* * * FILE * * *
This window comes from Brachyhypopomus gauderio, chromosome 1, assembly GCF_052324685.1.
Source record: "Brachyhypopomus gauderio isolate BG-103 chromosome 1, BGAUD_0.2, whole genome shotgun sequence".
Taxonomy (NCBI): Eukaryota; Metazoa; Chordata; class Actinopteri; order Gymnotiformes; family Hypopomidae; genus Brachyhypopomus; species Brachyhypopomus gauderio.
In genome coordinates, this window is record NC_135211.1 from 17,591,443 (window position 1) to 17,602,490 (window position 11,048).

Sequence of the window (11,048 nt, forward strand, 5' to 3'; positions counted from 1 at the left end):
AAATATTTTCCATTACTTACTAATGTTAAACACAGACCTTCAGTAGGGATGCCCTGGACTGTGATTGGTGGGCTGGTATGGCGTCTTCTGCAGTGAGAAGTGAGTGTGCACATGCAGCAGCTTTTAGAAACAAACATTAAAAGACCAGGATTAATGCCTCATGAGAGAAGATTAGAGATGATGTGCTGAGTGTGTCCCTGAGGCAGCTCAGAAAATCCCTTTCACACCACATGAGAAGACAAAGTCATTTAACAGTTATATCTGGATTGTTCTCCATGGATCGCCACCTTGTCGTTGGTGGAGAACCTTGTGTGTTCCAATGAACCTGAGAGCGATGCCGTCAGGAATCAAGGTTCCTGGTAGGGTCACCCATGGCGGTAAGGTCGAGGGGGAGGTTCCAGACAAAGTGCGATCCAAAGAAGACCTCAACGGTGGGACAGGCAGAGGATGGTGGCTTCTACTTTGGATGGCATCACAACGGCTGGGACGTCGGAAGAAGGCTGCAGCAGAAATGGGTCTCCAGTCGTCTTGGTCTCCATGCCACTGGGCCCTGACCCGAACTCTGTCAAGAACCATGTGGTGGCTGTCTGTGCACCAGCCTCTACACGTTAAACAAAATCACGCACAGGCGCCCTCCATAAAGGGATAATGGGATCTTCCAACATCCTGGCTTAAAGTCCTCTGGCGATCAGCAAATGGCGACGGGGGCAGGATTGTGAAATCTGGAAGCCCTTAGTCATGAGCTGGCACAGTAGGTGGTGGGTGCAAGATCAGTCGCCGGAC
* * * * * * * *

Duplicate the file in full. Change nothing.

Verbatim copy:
This window comes from Brachyhypopomus gauderio, chromosome 1, assembly GCF_052324685.1.
Source record: "Brachyhypopomus gauderio isolate BG-103 chromosome 1, BGAUD_0.2, whole genome shotgun sequence".
Taxonomy (NCBI): Eukaryota; Metazoa; Chordata; class Actinopteri; order Gymnotiformes; family Hypopomidae; genus Brachyhypopomus; species Brachyhypopomus gauderio.
In genome coordinates, this window is record NC_135211.1 from 17,591,443 (window position 1) to 17,602,490 (window position 11,048).

Sequence of the window (11,048 nt, forward strand, 5' to 3'; positions counted from 1 at the left end):
AAATATTTTCCATTACTTACTAATGTTAAACACAGACCTTCAGTAGGGATGCCCTGGACTGTGATTGGTGGGCTGGTATGGCGTCTTCTGCAGTGAGAAGTGAGTGTGCACATGCAGCAGCTTTTAGAAACAAACATTAAAAGACCAGGATTAATGCCTCATGAGAGAAGATTAGAGATGATGTGCTGAGTGTGTCCCTGAGGCAGCTCAGAAAATCCCTTTCACACCACATGAGAAGACAAAGTCATTTAACAGTTATATCTGGATTGTTCTCCATGGATCGCCACCTTGTCGTTGGTGGAGAACCTTGTGTGTTCCAATGAACCTGAGAGCGATGCCGTCAGGAATCAAGGTTCCTGGTAGGGTCACCCATGGCGGTAAGGTCGAGGGGGAGGTTCCAGACAAAGTGCGATCCAAAGAAGACCTCAACGGTGGGACAGGCAGAGGATGGTGGCTTCTACTTTGGATGGCATCACAACGGCTGGGACGTCGGAAGAAGGCTGCAGCAGAAATGGGTCTCCAGTCGTCTTGGTCTCCATGCCACTGGGCCCTGACCCGAACTCTGTCAAGAACCATGTGGTGGCTGTCTGTGCACCAGCCTCTACACGTTAAACAAAATCACGCACAGGCGCCCTCCATAAAGGGATAATGGGATCTTCCAACATCCTGGCTTAAAGTCCTCTGGCGATCAGCAAATGGCGACGGGGGCAGGATTGTGAAATCTGGAAGCCCTTAGTCATGAGCTGGCACAGTAGGTGGTGGGTGCAAGATCAGTCGCCGGAC